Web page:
Another topic which really threw me for a loop when I started with GNU/Linux was: The file system. If you’re used to the ‘Program Files’ directory and having CD-ROM drives and the like automatically mount to ‘My Computer’, then you might find the GNU/Linux file system a little strange at first. Actually, the file system is one of my favorite parts of GNU/Linux – it just makes sense! First, I’m just going to quickly go over how a common microcrap file system is laid out so we can compare more easily.
Basically, windows mounts all hard drives, CD-ROM’s, thumb drives, and any other kind of mountable volume as a letter in ‘My Computer’. It used to be that your ‘A:’ drive was your floppy drive, for example. Most people know that your ‘C:’ drive is your primary hard drive where your actual working copy of windowz is installed on. All of the files required for programs to run are mainly stored in ‘Program Files’ in a folder for each program.
So if you have a program called ‘Converter.exe’, it’s most likely installed to ‘c:/program files/converter/converter.exe’. (As some of you can tell it’s been a while since I’ve touched microcrap so my syntax is slightly wrong I know.) Also, all of the files needed by the ‘converter.exe’ program are in that same folder.
This is where GNU/Linux/Unix is COMPLETELY different. Get ready to leave your head spinning for a while on this one-but it makes much more sense actually.
First, GNU/Linux doesn’t use drive letters such as the ‘C:’ drive or ‘My Computer’. Your primary hard drive, where your actual running operating system is installed, is located at a place called the root directory. The root directory is at a place called ‘/’. That is to say, at the top of your file system, the ‘highest’ you can go in any of the directories is to the ‘/’ directory.
It is similar to opening ‘C:/’ in windowz. EVERYTHING within the file system is within ‘/’. Another way to think about it, is if you opened up a file manager in GNU/Linux, and kept hitting the ‘Parent Folder’ or ‘Up One Level’ button, you would eventually get to the ‘root directory’, which is simply located at ‘/’. As a side note, I think windowz will actually take you to the desktop if you keep hitting the ‘Up One Level’ button, which is really confusing but technically incorrect, as the ‘Desktop’ directory is actually within ‘C:’! Very stupid.
Here’s a short clip to show you exactly what I’m trying to explain here…
As you can see in the video, everything within GNU/Linux falls under the root directory. So where does everything actually go then? This is where GNU/Linux shines. GNU/Linux is VERY organized compared to microcrap file systems.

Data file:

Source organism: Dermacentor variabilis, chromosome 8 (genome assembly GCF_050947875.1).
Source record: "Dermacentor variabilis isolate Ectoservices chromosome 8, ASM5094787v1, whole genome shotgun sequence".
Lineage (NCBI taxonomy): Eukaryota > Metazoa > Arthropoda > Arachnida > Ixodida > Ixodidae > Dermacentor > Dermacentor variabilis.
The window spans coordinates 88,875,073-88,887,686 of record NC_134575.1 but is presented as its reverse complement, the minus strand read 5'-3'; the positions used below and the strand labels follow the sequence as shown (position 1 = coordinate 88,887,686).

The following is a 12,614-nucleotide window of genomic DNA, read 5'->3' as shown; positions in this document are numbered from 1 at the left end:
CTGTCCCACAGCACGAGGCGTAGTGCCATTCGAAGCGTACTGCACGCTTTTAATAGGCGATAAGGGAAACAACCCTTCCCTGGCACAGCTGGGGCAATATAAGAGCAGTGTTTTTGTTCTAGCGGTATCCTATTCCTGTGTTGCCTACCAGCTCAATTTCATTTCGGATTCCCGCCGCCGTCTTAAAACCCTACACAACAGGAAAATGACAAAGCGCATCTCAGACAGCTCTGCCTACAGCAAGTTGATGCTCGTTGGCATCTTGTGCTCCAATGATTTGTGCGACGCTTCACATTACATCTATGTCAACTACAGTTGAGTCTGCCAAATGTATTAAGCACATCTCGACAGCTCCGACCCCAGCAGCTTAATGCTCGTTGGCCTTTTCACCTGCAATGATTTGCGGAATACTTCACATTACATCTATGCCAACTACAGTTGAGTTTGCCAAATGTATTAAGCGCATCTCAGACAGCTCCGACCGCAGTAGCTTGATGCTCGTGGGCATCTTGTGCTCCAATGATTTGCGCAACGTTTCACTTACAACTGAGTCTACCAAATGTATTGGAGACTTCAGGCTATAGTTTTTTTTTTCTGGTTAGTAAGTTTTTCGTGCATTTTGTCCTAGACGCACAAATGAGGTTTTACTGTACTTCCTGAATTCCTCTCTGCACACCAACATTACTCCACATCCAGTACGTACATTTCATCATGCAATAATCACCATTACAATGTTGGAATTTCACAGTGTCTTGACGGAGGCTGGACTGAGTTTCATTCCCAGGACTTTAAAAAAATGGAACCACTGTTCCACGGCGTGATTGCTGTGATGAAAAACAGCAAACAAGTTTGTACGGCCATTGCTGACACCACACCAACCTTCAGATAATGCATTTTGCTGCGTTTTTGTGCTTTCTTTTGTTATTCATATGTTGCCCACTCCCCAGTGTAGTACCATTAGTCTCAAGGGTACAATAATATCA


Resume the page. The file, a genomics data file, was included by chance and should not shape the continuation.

GNU/Linux gives each user that will be using the computer their own directory, much like ‘My Documents’, except that is the ONLY directory you are allowed to use for your personal files. You don’t just create a new folder anywhere you want called ‘temp’ and start using it. (Well technically you can as ‘root’ – but you’re not supposed to. I’ll get into permissions in a later post)
Likewise, this file system keeps all the program data for EVERY program in one spot. It’s not like ‘Program Files’ in windows where each program has it’s own folder stuffed with all of it’s required files, libraries, drivers, documentation, configuration files, etc.
Similarly, all of the drivers, documentation & libraries used for all of those programs are all kept in their own, separate spot. Everything on your GNU/Linux file system is stored in a designated spot, based on what type of file it is. This creates a much more organized and efficient file system! When the computer needs a certain file, it knows, and you do too, exactly where that file is.
So where does this file system keep our CD-ROM and what if I plug in an external hard drive? Well technically, if you are logged in as the ‘root’ account, you can mount these devices anywhere you want in the system, but usually, ALL of these devices are mounted in a directory, usually automatically with all the modern distributions I’ve used. It will depend on your distribution as to where exactly these things are mounted, but usually it will be in ‘/media/’ or ‘/mnt/’ from my experience. They aren’t like windowz ‘drives’ – it’s just a directory. So if you plug in your Blackberry, it will be mounted as a regular folder. Here’s a video of me plugging my Blackberry to show you.
You can’t see me plug the USB cable into my Blackberry, but notice how the file manager detects it, and automatically creates a directory for it? Did you see the directories there for my CD-ROM’s?
This is a somewhat simplistic explanation, but it’s a start….
I will get into file and directory permissions in my next article in this series, but for now just understand that as a ‘regular user’ you really only have access to your one directory. You can make as many folders as you want in there though, and it works perfect for keeping all your personal files separate from everything else. The ‘root’ account as all the power, but you REALLY want to limit the amount of stuff you do while logged in as ‘root’!